Squanto, famously remembered as a friendly Native American interpreter and guide to English settlers, was really named Tisquantum. He and 26 other Wampanoag men were kidnapped and taken to England in 1614 after being deceived by a European explorer.

“We thought it was important for people to understand that that’s how he learned English,” said Steven Peters, producer of an ongoing exhibit called “Our” Story: 400 Years of Wampanoag History currently on display in the Aquinnah Cultural Center.

Tisquantum was the only kidnapped man known to have returned home to Patuxet, or Plymouth, and he found that the village as he knew it was gone.

Next year will mark the 400th anniversary of the famous 1620 Mayflower voyage that brought about 130 colonizers from England to North America. For the native people who had lived and thrived in the region for thousands of years, the anniversary marks a radical change to their way of life, and the intervening years a feat of survival and resilience.

“After 400 years of infiltration, we all have different heritage,” said Berta Welch, board member at the Aquinnah Cultural Center. “Culturally we identify with Wampanoag, and that it is a miracle that we are still here.”

The exhibit uses panels and video recreations featuring Wampanoag actors to illustrate first encounters between the two cultures, including sickness, violence and Native American government structure as an inspiration for American democracy.

“It’s an emotional exhibit,” Ms. Welch said. “It plays a role in writing history properly, and the hope is that by learning the truths, we can hopefully learn to not repeat history.”

Ms. Welch’s son Giles acted in one of the short films, playing one of the men that was captured by explorer Thomas Hunt.

“He was deeply moved by the experience of portraying an individual that had been stolen, captured, put into slavery, taken away. That was definitely something that impacted him,” Ms. Welch said.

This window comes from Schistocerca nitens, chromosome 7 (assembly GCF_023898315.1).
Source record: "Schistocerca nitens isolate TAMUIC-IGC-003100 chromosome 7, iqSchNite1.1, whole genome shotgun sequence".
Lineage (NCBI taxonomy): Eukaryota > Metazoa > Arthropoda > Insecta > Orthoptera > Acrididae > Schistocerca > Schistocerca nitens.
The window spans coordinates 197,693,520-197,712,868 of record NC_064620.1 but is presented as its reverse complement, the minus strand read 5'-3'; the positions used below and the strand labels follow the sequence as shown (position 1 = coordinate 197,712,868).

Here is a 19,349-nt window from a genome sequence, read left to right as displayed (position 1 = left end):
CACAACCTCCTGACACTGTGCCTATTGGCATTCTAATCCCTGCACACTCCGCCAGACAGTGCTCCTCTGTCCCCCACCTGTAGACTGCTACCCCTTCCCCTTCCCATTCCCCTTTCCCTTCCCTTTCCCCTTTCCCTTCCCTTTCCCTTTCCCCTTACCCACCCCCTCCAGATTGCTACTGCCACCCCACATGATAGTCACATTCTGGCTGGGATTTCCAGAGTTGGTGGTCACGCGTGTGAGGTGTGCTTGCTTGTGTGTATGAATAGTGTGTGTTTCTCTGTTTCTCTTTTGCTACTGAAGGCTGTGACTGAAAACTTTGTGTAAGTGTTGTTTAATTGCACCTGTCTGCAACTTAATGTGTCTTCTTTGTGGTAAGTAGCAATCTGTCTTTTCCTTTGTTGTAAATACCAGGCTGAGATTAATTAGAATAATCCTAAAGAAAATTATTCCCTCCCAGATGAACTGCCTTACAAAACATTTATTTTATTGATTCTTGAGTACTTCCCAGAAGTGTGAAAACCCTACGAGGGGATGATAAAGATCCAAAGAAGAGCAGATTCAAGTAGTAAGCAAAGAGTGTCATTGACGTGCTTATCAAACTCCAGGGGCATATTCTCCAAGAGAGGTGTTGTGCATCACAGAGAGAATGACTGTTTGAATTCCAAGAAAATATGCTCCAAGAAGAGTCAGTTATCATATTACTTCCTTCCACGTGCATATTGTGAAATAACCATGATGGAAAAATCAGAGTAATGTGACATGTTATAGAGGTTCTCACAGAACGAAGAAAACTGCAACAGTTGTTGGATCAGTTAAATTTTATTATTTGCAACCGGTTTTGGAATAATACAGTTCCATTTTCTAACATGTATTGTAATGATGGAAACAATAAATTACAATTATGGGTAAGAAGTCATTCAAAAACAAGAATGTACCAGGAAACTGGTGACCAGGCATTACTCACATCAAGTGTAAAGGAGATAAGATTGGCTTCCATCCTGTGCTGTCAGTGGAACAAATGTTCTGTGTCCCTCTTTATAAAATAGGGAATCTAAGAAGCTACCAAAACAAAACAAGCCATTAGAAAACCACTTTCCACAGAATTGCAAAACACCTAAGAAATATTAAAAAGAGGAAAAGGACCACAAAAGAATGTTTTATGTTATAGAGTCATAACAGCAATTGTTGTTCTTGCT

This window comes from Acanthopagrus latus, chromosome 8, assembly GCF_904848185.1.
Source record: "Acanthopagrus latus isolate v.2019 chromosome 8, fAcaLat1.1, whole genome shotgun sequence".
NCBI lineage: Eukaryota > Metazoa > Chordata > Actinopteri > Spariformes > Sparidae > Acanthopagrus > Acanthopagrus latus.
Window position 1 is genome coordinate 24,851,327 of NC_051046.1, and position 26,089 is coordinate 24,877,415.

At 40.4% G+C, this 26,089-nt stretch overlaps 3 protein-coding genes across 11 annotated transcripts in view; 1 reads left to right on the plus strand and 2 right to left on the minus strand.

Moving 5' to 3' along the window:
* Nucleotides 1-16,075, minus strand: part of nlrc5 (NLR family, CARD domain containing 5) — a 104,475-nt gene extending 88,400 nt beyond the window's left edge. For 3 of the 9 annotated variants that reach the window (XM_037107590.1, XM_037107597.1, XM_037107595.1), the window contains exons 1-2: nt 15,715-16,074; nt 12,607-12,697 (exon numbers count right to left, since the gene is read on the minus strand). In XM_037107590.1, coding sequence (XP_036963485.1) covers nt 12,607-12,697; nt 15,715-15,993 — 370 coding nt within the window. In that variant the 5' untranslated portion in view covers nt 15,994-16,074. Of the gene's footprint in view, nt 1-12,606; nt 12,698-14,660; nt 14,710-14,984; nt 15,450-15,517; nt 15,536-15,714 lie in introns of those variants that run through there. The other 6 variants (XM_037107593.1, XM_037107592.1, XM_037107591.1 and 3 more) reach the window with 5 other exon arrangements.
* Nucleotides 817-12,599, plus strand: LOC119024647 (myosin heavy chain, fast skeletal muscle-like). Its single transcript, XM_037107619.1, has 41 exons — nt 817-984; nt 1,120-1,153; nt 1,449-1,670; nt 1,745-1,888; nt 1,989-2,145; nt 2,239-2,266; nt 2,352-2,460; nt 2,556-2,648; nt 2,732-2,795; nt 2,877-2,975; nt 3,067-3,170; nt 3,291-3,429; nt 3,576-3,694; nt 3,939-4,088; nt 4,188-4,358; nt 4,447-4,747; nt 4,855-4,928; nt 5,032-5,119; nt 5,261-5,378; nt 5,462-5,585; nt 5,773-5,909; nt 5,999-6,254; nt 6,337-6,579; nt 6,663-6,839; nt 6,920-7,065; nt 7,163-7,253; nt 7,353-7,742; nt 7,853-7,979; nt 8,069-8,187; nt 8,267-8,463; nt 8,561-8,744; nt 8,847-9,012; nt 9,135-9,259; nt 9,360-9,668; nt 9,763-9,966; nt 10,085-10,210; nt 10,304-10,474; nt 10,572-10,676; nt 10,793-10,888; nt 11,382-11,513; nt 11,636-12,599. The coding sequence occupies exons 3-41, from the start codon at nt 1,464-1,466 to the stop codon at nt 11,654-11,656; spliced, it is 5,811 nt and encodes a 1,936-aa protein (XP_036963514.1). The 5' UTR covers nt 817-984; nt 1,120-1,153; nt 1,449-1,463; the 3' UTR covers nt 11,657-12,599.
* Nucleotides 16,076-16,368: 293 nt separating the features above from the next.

Another film narrated by Mashpee Chief Vernon “Silent Drum” Lopez imagines what life was like before the arrival of Europeans, showing black and white recreated photographs of people fishing, cooking, gardening.

“Our people lived inland during the winter and in the spring, our new year, the earth woke up and when new life came to the plants and animals and birds in the trees, they moved to the coasts,” he said.

Every year, a new chapter has been added to “Our” Story. On display this year is a new panel about the matriarchal and democratic Wampanoag governance structure. The exhibit highlights Awashonks, a leader of Sakonnet in the mid 1600s.

“The women could rise all the way to the top, which would have been really odd for, you know, Bradford and Brewster and some of them to be sitting down on the other side of the table from a woman,” said Mr. Peters, who produced the exhibit with his company SmokeSygnals Marketing and Communications.

In 2020, a new chapter of the exhibit will tell the story of the National Day of Mourning, an alternative to Thanksgiving that was conceived in 1970.

“The whole Thanksgiving theory is such a misconception,” Ms. Welch said.

Another chapter not on display in the Aquinnah Cultural Center honors the contemporary powwow celebration. Mr. Stevens said the exhibit was entirely the work of Wampanoag people.

“We had to put in a contemporary piece to show that in fact we are still here, we have a vibrant culture and we have traditions and all of these amazing things that are going on,” he said.

The exhibit will be on display until mid-October.